SAO PAULO, Brazil — If it wasn’t for the TotalFlex logo on the new Gol subcompacts leaving a sprawling Volkswagen plant, the shiny cars would be indistinguishable from millions already on the road across Latin America.
But these Gols and other models produced by Fiat SpA and General Motors Corp. have modified engines that, given the rising price of oil, are making Brazilians smile at the gas pumps. They run on gasoline, alcohol or any combination of the two and now represent nearly 20 percent of the new cars sold in Brazil.
With alcohol — also called ethanol — cleaner and selling at half the price of gas in South America’s largest country, Brazilians who have bought 200,000 “flex-fuel” cars since their launch last year say deciding which fuel to use is a no-brainer.
“Alcohol, all the time,” said office manager Roseli Santana as she filled up her 2004 subcompact GM Montana pickup at a Shell station in Sao Paulo, Brazil’s largest city and home to 5 million cars. “I was using 52 reals ($17) of gas every week, now I’m paying 30 reals ($10) for the same amount, except it’s alcohol.”
Brazil hopes to export flex-fuel cars and technology around the world, and auto industry executives say interest from abroad is increasing. So far, Volkswagen has hosted delegations from Australia, China, England, India, Japan and South Africa.
“They want to know how it works,” said Joao Alvarez Jr., the top engineering executive for Volkswagen’s Brasil’s flex-fuel car lineup, which has the biggest market share. “Gasoline is going to run out someday, everyone knows that.”
Engine and assembly line changes to make flex-fuel cars aren’t complicated, though the cars come outfitted with a tiny gas-only tank under the hood smaller than a windshield wiper fluid reservoir. It’s used to start the car on cold days just for a moment before automatically switching back to alcohol or whatever is in the main tank.
But mass exports of flex-fuel cars aren’t likely in the near future, because no other country has an alcohol fuel production and distribution system as advanced as Brazil’s. Virtually all the country’s service stations offer alcohol.
The idea for non-gas powered cars goes back to the 1970s fuel crisis, when Brazil’s economy nose-dived, prompting the country’s military dictatorship to launch a campaign to wean the country from expensive, imported oil.
Government subsidies helped fund the design and manufacture of alcohol-only cars. They also supported a vast industry near Sao Paulo to cultivate sugarcane and refine it into alcohol, and an alcohol distribution network that spans a country nearly the size of the continental United States.
Millions of Brazilians switched to the alcohol-only cars in the 1980s, but a 1989 shortage of alcohol left enraged motorists unable to fill up and drive their cars. Falling gas prices in the 1990s added to the end of the country’s affair with alcohol-only cars. Last year’s sales of alcohol-only cars represented only 3.5 percent of new vehicle sales.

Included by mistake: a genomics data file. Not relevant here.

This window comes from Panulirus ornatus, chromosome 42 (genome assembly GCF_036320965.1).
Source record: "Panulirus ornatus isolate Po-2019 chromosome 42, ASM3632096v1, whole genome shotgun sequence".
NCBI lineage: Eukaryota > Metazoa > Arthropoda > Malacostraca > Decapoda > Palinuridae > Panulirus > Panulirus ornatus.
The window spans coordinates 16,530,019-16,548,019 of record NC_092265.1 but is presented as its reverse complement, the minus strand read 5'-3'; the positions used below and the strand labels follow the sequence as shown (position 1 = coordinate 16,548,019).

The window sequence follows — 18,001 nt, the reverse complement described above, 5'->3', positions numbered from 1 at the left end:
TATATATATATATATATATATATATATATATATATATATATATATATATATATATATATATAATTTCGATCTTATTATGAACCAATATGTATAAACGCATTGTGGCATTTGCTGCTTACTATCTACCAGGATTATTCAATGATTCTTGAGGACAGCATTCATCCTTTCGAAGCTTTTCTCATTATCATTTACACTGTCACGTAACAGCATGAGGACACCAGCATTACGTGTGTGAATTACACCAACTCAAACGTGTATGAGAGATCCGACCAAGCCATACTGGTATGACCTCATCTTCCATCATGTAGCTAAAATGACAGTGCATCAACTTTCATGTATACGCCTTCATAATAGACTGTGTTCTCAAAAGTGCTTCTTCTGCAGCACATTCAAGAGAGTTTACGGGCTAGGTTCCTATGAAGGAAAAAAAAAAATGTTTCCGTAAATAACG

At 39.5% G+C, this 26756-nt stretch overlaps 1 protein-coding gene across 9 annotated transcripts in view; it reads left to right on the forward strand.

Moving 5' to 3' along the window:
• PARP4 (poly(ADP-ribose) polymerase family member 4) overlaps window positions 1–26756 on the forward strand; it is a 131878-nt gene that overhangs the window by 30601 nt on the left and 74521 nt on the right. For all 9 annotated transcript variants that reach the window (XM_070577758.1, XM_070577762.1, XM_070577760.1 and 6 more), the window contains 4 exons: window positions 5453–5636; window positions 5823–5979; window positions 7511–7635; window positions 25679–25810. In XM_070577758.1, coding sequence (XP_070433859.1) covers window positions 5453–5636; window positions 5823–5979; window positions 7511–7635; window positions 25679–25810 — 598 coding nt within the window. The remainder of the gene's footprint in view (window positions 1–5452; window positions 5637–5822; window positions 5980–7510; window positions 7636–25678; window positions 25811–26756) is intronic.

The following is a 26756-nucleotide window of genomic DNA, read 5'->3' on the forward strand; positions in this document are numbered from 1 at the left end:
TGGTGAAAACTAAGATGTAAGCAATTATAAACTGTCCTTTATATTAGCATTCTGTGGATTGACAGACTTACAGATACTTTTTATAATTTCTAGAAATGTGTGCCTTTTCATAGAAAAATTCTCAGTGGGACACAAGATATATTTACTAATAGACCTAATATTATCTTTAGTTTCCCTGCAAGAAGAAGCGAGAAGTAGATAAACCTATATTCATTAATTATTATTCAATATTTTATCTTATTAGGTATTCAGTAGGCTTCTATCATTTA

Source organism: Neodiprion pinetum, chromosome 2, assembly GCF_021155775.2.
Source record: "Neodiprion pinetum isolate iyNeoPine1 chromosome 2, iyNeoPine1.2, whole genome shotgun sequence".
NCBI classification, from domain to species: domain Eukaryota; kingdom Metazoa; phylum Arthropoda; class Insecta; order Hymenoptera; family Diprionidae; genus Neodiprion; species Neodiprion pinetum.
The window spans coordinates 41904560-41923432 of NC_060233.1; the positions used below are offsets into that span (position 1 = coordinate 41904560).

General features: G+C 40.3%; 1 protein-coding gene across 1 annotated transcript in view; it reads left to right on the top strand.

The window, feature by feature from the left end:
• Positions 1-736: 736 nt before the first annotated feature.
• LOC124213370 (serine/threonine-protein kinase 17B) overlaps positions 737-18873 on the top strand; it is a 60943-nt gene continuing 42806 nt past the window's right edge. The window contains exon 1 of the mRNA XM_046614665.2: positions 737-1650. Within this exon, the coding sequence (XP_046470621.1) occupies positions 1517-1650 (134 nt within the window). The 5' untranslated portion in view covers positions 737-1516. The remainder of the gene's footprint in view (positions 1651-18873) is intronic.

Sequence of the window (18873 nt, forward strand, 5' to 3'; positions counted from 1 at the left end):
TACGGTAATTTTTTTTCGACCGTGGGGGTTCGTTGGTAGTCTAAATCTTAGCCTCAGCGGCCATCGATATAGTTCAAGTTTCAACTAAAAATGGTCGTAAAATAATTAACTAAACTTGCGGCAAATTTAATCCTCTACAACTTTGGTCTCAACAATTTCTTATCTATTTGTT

But flex-fuel cars sales took off after the vehicles made it to show rooms last September, totaling 50,000 through the end of 2003. An additional 150,000 were sold from January through June, the latest period for which figures are available.
Infrastructure abroad needed
Other nations like the United States are promoting a fuel mix consisting of 85 percent alcohol and 15 percent gas, but experts say it will take years — if not decades — for true flex-fuel cars to be sold outside Brazil.
“The problem with these flex-fuel vehicles is they need to meet with an established infrastructure,” said Cristoph Berg, a commodities analyst with F.O. Licht in Germany. “In the case of Brazil, the fuel was there first.”
Some American cars can run on the alcohol-gasoline mix, known as E85, but it’s hard to find at the pumps. Most of the efforts of carmakers in the United States on alternatives to gas has been focused on making and marketing hybrid cars with gas and electric engines.
Flex-fuel cars will grab an increasing share of the Brazilian auto market even if gas prices fall because buyers get a viable fuel choice they never had before, said Joao Leite, owner of the Autoinforme Web site focusing on Brazil’s auto industry .
“If gas and alcohol are the same price, I’m still going to go for the flex because you never know what will happen in a year or two,” he said. “You can’t lose with a flex car.”
Natural gas version
Other big automakers, like Ford Motor Co., plan to start selling Brazilian flex-fuel cars this year. And GM recently upped the ante on fuel choice for Brazilians, offering a flex-fuel car that also runs on natural gas, widely available at the pumps in Brazil’s biggest cities.
Brazilian drivers for years have hired mechanics to install natural gas conversion kits on their cars. But GM’s compact Astra is the first to come with natural gas as a factory-installed option, with an extra tank for the fuel in the trunk.
After buying her flex-fuel pickup in January for $8,300, Santana experimented with mixes of alcohol and gas before settling on pure alcohol. The vehicle’s performance is the same on both types of fuel, she says, though it gets slightly fewer miles to the gallon with alcohol. So far, she’s saved about $200 on fuel.
Three of Santana’s friends bought flex-fuel cars after she told them she will never go back to a gasoline-powered car, and will only buy gas for her pickup if the price drops significantly.
“I was a little worried about using the alcohol, but there’s really no difference,” Santana said. “If it ends up costing the same price, maybe I’ll just mix the two.”
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